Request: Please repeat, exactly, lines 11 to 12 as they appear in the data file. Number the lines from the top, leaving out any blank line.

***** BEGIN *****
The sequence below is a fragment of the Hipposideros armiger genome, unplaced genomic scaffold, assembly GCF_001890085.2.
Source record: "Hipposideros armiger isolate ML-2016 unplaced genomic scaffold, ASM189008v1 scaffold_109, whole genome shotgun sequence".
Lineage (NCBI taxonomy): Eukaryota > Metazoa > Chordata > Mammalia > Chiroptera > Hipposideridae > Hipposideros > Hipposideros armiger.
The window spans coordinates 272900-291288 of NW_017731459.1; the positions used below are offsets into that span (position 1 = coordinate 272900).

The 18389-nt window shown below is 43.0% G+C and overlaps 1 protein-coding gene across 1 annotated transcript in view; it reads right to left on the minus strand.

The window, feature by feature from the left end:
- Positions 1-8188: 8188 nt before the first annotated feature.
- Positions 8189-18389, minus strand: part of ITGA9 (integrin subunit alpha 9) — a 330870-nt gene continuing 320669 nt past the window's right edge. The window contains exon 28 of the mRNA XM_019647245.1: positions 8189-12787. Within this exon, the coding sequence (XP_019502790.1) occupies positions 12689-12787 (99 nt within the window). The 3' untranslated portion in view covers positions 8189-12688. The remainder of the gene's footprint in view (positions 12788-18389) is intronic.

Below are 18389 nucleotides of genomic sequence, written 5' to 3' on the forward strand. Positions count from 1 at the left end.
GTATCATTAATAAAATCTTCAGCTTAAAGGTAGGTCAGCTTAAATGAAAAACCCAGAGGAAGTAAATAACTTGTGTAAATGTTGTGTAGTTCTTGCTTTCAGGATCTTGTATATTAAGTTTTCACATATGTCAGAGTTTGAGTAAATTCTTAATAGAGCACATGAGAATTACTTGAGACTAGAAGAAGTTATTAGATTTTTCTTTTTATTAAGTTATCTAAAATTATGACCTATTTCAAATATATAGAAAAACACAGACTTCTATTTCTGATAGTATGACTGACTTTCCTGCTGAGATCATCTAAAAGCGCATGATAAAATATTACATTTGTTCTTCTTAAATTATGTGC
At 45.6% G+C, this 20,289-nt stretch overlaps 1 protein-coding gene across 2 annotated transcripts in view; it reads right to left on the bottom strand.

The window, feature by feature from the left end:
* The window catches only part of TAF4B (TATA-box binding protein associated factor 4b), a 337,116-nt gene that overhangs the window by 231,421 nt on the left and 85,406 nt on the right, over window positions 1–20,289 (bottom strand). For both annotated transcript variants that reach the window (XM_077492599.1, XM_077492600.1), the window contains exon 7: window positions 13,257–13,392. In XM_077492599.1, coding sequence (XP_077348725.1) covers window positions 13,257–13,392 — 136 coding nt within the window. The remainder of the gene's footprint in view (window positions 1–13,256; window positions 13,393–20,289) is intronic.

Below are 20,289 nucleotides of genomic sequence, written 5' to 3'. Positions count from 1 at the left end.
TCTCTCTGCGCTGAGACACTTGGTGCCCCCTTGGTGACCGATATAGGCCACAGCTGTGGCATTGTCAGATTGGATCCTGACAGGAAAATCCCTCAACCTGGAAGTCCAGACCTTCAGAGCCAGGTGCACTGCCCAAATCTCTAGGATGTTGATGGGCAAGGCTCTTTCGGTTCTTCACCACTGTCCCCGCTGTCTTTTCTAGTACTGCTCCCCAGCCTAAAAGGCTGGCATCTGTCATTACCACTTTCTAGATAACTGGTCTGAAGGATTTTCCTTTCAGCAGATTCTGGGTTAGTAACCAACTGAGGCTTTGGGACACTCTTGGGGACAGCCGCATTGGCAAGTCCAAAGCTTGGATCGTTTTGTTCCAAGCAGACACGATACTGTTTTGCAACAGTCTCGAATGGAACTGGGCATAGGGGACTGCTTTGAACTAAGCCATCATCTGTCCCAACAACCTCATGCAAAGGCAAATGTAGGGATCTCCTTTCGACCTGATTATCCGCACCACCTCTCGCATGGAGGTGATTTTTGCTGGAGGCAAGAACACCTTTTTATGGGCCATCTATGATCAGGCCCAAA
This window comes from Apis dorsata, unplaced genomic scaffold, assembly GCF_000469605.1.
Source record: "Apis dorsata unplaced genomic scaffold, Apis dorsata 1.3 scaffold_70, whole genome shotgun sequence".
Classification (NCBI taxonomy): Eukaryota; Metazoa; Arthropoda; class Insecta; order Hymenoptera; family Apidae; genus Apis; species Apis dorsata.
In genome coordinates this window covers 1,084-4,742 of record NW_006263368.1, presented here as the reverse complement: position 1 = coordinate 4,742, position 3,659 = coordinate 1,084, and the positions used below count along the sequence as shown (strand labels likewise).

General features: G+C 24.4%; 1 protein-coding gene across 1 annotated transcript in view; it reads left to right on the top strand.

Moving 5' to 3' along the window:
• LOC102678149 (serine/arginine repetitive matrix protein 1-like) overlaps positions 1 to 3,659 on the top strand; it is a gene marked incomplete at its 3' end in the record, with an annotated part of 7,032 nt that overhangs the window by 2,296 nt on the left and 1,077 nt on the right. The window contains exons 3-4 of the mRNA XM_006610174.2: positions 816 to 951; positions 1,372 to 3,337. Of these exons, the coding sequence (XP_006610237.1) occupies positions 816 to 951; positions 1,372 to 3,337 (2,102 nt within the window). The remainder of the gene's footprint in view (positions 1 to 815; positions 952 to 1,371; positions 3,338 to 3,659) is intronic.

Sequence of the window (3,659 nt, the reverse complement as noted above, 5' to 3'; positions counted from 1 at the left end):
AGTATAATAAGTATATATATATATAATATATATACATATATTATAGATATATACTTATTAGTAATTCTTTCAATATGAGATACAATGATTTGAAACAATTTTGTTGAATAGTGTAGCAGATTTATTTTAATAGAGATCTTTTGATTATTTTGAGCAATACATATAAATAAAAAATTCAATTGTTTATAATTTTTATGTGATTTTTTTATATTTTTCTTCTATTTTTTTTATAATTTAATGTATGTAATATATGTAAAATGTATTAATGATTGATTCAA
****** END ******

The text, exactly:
At 45.6% G+C, this 20,289-nt stretch overlaps 1 protein-coding gene across 2 annotated transcripts in view; it reads right to left on the bottom strand.

The window, feature by feature from the left end: